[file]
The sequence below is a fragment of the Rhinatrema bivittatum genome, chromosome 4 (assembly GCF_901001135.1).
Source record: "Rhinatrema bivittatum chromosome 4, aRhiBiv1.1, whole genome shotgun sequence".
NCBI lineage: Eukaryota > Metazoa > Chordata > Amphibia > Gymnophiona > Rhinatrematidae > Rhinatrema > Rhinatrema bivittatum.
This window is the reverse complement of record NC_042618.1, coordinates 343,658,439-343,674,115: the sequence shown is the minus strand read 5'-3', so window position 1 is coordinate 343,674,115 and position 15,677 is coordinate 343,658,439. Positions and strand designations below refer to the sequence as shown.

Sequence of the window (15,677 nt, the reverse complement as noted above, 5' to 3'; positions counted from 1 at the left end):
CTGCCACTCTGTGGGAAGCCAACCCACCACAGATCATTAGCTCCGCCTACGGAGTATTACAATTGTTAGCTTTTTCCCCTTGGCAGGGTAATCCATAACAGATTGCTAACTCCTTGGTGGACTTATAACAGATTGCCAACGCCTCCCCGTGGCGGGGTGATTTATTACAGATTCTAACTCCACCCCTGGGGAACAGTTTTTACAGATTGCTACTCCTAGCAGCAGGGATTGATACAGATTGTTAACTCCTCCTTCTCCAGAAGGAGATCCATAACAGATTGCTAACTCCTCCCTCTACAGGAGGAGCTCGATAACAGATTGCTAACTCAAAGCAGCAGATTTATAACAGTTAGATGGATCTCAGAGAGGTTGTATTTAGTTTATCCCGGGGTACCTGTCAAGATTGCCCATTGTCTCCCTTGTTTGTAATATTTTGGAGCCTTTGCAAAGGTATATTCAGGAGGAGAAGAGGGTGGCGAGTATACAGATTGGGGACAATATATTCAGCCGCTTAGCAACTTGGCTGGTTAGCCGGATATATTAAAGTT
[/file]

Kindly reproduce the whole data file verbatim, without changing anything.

The sequence below is a fragment of the Rhinatrema bivittatum genome, chromosome 4 (assembly GCF_901001135.1).
Source record: "Rhinatrema bivittatum chromosome 4, aRhiBiv1.1, whole genome shotgun sequence".
NCBI lineage: Eukaryota > Metazoa > Chordata > Amphibia > Gymnophiona > Rhinatrematidae > Rhinatrema > Rhinatrema bivittatum.
This window is the reverse complement of record NC_042618.1, coordinates 343,658,439-343,674,115: the sequence shown is the minus strand read 5'-3', so window position 1 is coordinate 343,674,115 and position 15,677 is coordinate 343,658,439. Positions and strand designations below refer to the sequence as shown.

Sequence of the window (15,677 nt, the reverse complement as noted above, 5' to 3'; positions counted from 1 at the left end):
CTGCCACTCTGTGGGAAGCCAACCCACCACAGATCATTAGCTCCGCCTACGGAGTATTACAATTGTTAGCTTTTTCCCCTTGGCAGGGTAATCCATAACAGATTGCTAACTCCTTGGTGGACTTATAACAGATTGCCAACGCCTCCCCGTGGCGGGGTGATTTATTACAGATTCTAACTCCACCCCTGGGGAACAGTTTTTACAGATTGCTACTCCTAGCAGCAGGGATTGATACAGATTGTTAACTCCTCCTTCTCCAGAAGGAGATCCATAACAGATTGCTAACTCCTCCCTCTACAGGAGGAGCTCGATAACAGATTGCTAACTCAAAGCAGCAGATTTATAACAGTTAGATGGATCTCAGAGAGGTTGTATTTAGTTTATCCCGGGGTACCTGTCAAGATTGCCCATTGTCTCCCTTGTTTGTAATATTTTGGAGCCTTTGCAAAGGTATATTCAGGAGGAGAAGAGGGTGGCGAGTATACAGATTGGGGACAATATATTCAGCCGCTTAGCAACTTGGCTGGTTAGCCGGATATATTAAAGTT